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able to avoid. Now, in our best estate, we feel Cautiousness disagreeably affected by perpetual alarms; then, it would receive entire gratification in the constant feeling of perfect security—the faculties of man, by its aid, being sufficient to provide for that security, under all possible circumstances.
But had there been no other object for Cautiousness in Paradise, an abundant explanation of the necessity of such a faculty would be afforded by the command not to eat of the fruit of the tree of knowledge, under the pain of death. Surely this command was specially addressed to Cautiousness. Unfortunately, in this particular case, the faculty was not sufficient to avert the danger. Into that point we need not enter. Enough has been said to answer the objection.
1. Objection to the Doctrine that Death was brought upon Man as the Punishment of sin, considered.
MR COMBE's objections to the Paradisaical state are contained in a few short sentences; but on the subject of death he has favoured us with a long dissertation. His object is to shew, that death is inseparable from the condition of man, as an organized being-that it is a benevolent and merciful institution, as it provides him with many enjoyments which he could not have otherwise possessed—and that, upon the whole, on natural grounds, having reference to this world alone, it is not to be regarded as an evil.
His views on the first of these points are thus stated:“I am aware that, theologically, death is regarded as the punishment of sin, and that the attempt to reconcile our minds to it is objected to, as at once futile and dangerous. But I beg leave to observe, that philosophers have established, by irrefragable evidence, that before man was created, death prevailed among the lower animals, not only by natural decay and the operation of physical forces, but by the express institution of carnivorous creatures destined to prey on living beings; that man himself is carnivorous, and obviously framed by the Creator for a scene of death; that his organic constitution, in its inherent qualities, implies death as its final termination; and that if these facts be admitted to be undeniable on the one hand, and we are prohibited on the other from attempting to discover, from the records of creation itself, the wise adaptation of the human feelings and intellect to such a state of things, neither the cause of revelation nor that of reason can be thereby benefited. The foregoing facts cannot be disputed or concealed; and the only effect of excluding the investigation on which I propose to enter, would be to close the path of reason, and to leave the constitution of the external world and of the human mind apparently in a state of contradiction to each other. Let us rather trust to the inherent consistency of all truths, and rely on all sound conclusions of reason being in accordance with every correct interpretation of Scripture."*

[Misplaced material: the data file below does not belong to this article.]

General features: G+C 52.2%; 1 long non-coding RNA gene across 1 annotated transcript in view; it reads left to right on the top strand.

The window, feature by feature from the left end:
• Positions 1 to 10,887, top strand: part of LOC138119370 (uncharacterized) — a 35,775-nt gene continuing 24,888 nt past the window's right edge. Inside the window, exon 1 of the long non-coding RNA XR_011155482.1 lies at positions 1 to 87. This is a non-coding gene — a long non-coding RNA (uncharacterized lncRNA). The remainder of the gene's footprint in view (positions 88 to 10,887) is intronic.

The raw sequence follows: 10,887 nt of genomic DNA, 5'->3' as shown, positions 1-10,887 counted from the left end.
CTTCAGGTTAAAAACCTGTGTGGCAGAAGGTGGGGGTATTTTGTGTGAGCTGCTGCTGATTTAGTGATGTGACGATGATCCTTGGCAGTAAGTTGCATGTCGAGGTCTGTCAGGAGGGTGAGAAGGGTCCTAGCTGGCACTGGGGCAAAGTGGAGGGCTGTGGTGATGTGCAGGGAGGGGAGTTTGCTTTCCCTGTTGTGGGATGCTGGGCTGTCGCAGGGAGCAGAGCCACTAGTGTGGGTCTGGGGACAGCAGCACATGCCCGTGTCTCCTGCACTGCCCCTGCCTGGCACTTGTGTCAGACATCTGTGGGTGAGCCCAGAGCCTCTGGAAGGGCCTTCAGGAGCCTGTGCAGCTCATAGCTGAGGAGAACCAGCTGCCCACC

"The true view of death, therefore, is, that it is an essential part of the system of organization; that birth, growth, and arrival at maturity, as completely imply decay and death in old age, as morning and noon imply evening and night—as spring and summer imply harvest—or as the source of a river implies its termination. * Constitution of Man, p. 53, col. 1.
MR COMBE TRANSGRESSES THE LIMITS
Besides, organized beings are constituted by the Creator to be the. food of other organized beings, so that some must die that others may live. Man, for instance, cannot live on stones, or earth, or water, which are not organized, but must feed on vegetable and animal substances, so that death is as much and as essentially an inherent attribute of organization as life itself."*
"To prevent, however, all chances of being misapprehended, I repeat, that I do not at all allude to the state of the soul or mind after death, but merely to the dissolution of organized bodies.”†